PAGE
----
How to Apply and Qualify for Disability Benefits In NC
If you live in North Carolina and have a disability preventing you from working, the lack of steady income and resulting financial hardship becomes an added burden. Fortunately, financial assistance is available through Social Security Disability Insurance and Supplemental Security Income, the two disability programs administered by the Social Security Administration.
Before you apply for disability benefits through SSDI or SSI, know that the process to get the assistance you need and deserve is a complicated one. Each year, more than two-thirds of the folks who file disability claims receive denial letters. Many of them eventually prevail by going through a lengthy appeal process.
At the Clauson Law Firm, we understand how difficult and frustrating it can be to apply for disability benefits only to have the claim rejected because of inadequate medical proof supporting it or a mistake made on the application. This blog post explains the disability programs available to North Carolina residents. It takes you through the application process to improve your chances of getting the help you need and deserve when a disability keeps you from working.
What Is SSDI, And What Does It Take To Qualify For Benefits?
SSDI pays benefits to you and certain members of your family if you have a disability and worked for a long enough duration to meet the non-medical requirements of the program. To be “insured” and eligible for SSDI, you must have paid Social Security taxes on earnings from work or the income derived from self-employment.
In addition to the work history requirement, some of your work years must be recent. You must work and pay Social Security taxes for at least five out of the last ten years before becoming disabled to meet the non-medical requirements to qualify for SSDI. If you meet them, then Social Security turns your application over to the Disability Determination Services to review and decide if you have a disability that meets the standard the SSA must use when evaluating disability claims.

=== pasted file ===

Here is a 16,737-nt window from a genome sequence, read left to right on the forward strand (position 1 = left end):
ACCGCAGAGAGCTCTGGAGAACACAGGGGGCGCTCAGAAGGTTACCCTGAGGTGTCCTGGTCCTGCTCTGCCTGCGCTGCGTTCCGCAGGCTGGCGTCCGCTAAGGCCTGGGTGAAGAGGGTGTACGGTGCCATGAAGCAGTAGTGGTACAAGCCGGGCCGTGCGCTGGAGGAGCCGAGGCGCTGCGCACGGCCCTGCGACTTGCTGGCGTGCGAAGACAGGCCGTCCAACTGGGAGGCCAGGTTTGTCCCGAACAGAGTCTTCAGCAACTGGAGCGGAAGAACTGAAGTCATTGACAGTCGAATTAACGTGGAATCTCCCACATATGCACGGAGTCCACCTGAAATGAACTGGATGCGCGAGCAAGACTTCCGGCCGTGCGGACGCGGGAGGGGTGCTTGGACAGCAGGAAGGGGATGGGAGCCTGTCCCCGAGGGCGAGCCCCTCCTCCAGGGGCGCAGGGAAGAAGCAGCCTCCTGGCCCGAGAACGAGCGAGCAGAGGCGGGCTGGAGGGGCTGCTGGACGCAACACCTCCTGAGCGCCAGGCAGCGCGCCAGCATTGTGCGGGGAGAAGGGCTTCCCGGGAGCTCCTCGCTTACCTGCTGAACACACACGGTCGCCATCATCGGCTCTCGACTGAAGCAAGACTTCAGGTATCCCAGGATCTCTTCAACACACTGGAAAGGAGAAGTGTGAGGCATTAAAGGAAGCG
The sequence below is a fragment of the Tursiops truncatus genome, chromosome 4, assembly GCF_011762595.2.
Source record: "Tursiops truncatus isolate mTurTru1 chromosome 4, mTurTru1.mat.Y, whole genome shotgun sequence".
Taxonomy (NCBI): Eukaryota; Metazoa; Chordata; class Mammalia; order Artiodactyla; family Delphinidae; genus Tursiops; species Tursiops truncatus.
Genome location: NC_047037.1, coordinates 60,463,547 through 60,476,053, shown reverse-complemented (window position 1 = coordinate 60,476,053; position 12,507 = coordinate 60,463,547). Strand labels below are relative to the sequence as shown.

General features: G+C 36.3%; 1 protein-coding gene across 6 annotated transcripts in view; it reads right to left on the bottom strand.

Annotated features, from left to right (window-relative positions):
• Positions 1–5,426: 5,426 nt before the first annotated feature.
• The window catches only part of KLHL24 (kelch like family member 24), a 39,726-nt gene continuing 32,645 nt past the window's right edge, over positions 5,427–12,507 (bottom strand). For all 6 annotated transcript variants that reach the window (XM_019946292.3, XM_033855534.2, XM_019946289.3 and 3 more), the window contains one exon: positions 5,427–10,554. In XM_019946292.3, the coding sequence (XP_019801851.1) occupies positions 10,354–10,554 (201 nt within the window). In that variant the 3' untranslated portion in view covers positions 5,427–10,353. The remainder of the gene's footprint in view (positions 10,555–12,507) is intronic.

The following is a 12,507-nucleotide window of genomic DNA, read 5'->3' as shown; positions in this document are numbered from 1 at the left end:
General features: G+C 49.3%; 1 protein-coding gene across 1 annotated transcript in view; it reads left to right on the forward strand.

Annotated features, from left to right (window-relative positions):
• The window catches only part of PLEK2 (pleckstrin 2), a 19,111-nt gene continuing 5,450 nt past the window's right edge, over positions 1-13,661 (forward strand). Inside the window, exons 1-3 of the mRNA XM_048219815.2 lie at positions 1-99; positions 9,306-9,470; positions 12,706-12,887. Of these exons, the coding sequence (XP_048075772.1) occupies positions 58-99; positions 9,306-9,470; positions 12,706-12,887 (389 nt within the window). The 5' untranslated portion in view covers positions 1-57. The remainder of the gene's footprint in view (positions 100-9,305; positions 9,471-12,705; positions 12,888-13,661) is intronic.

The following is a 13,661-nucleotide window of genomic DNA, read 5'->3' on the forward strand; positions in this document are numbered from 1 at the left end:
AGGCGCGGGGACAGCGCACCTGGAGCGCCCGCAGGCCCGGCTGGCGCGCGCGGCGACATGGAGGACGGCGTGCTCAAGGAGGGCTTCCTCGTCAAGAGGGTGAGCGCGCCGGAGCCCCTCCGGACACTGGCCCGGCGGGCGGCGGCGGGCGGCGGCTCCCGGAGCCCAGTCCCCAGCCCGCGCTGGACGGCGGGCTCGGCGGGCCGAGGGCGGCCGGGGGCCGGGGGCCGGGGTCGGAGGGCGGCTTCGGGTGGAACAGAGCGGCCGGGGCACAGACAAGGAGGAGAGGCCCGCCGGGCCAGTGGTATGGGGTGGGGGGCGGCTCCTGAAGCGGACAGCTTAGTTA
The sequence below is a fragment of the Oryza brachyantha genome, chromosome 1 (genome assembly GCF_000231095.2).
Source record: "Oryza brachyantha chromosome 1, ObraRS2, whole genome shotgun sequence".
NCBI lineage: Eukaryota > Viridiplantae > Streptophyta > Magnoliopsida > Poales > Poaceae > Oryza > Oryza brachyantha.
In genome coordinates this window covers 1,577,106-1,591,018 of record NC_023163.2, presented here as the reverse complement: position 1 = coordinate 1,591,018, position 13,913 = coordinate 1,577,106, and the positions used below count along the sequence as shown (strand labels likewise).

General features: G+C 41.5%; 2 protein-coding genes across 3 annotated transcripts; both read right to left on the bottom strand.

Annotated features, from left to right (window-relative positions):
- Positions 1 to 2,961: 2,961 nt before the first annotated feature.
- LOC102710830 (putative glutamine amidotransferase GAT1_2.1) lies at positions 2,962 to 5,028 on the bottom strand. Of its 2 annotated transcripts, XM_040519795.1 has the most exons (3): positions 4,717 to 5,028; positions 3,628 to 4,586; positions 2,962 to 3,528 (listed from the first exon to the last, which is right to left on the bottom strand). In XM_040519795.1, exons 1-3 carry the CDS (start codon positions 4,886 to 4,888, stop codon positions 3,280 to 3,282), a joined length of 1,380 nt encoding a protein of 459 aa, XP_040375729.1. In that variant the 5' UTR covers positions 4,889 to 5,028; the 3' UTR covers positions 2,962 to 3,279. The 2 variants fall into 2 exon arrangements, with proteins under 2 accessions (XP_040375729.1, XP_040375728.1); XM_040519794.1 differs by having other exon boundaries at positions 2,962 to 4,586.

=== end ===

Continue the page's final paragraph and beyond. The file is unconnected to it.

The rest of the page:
According to the definition of disability federal regulations require SSA to use, a disability requires proof that meets all of the following requirements:
- Have a medically determinable physical or mental impairment.
- The impairment or a combination of impairments must prevent you from doing substantial gainful activity.
- The impairments have lasted or are expected to last for at least 12 months or result in your death.
Substantial gainful activity is the level of physical and mental activities a person must be able to do in a work setting where you’re paid for your efforts. The ability to do household chores, personal hygiene, and participate in social activities is not included as substantial gainful activity.
Social Security evaluates activities as substantial and gainful through the money you earn from doing them. Therefore, you are engaging in substantial gainful activity if your monthly work earnings are $1,470 or more. The monthly earnings for someone disabled due to blindness are $2,460. These earnings figures are for 2023, but they increase in 2024 to $2,490 for someone who is blind and $1,550 for someone with a disability other than blindness.
The monthly SSDI benefit depends on your average lifetime earnings. In 2023, the average SSDI benefit is $1,486 per month, but how much you receive depends on your total Social Security earnings while working. SSDI payments in 2024 will increase because of a 3.2% cost-of-living allowance. Your spouse, former spouse, and your children may be eligible for benefits under your SSDI account,
If you qualify for SSDI benefits, you become eligible for Medicare Part A coverage two years after becoming eligible for disability benefits. The 24-month waiting period is waived for people diagnosed with amyotrophic lateral sclerosis, known as ALS, or end-stage renal disease.
What is SSI?
SSI is a program designed to provide money to cover essential items like food, shelter, and other necessities based on financial need. It is a needs-based program for disabled or blind adults or children and people aged 65 or older with limited incomes and financial resources. The limits on income and resources are very low. For example, an applicant for SSI cannot have resources with a total value above $2,000. The resource limit for couples is $3,000.
The SSA considers income from all sources when determining if a person is eligible for SSI, including the following:
- Support payments
However, allowable exclusions may reduce the income that you have available to you for purposes of SSI eligibility.
For example, you may exclude the first $20 from the monthly income you receive from any source. You also may exclude the first $65 of earned income and use the $20 exclusion as long as it was not already used on other income. Of the remaining balance of earned income for the month, only one-half counts in determining eligibility for SSI.